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Structural Abnormalities in the Frontal System in Schizophrenia:  A Magnetic Resonance Imaging Study

Nancy Andreasen, MD, PhD; Henry A. Nasrallah, MD; Val Dunn, MD; Stephen C. Olson, MD; William M. Grove, PhD; James C. Ehrhardt, PhD; Jeffrey A. Coffman, MD; Judith H. W. Crossett, MD, PhD
Arch Gen Psychiatry. 1986;43(2):136-144. doi:10.1001/archpsyc.1986.01800020042006.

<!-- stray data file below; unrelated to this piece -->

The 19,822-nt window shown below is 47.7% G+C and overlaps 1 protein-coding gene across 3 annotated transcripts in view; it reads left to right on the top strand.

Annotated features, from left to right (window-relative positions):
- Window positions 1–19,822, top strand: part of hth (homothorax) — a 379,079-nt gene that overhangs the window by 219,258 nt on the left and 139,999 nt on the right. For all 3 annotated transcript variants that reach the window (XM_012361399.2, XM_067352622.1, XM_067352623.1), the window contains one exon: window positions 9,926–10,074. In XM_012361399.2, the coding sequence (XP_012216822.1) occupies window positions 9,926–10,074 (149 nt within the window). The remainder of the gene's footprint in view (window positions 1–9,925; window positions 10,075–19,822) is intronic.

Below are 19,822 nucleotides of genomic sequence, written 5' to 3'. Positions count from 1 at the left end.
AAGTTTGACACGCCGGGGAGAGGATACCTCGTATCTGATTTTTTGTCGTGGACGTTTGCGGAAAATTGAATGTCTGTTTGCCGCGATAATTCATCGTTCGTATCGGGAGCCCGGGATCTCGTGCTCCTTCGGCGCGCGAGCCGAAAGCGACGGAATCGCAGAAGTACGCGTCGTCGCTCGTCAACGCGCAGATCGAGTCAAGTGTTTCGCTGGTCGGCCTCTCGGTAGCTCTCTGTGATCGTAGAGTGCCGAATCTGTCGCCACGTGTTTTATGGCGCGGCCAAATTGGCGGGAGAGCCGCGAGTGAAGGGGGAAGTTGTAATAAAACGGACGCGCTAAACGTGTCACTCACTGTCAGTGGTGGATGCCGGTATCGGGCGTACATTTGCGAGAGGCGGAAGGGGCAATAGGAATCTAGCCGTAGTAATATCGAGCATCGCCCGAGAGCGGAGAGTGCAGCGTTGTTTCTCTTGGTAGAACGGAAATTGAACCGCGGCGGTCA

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.• Thirty-eight schizophrenics and 49 normal controls underwent magnetic resonance imaging. Midline sagittal cuts indicated that the schizophrenics had significantly smaller frontal lobes, as well as smaller cerebrums and craniums. The findings are consistent with some type of early developmental abnormality that might retard brain growth and therefore skull growth. These findings are confirmed on a smaller sample of patients on whom we have coronal cuts. Decreased cerebral and cranial size are associated with prominent negative symptoms, although decreased frontal size is not. Decreased cranial and cerebral size was also associated with impairment on some cognitive tests. These findings are consistent with the hypothesis that some schizophrenics may have a type of early developmental abnormality associated with prominent negative symptoms and cognitive impairment. Further, the results suggest that schizophrenics may have a type of structural frontal system impairment. Thus, they provide anatomic evidence for the "hypofrontality hypothesis."

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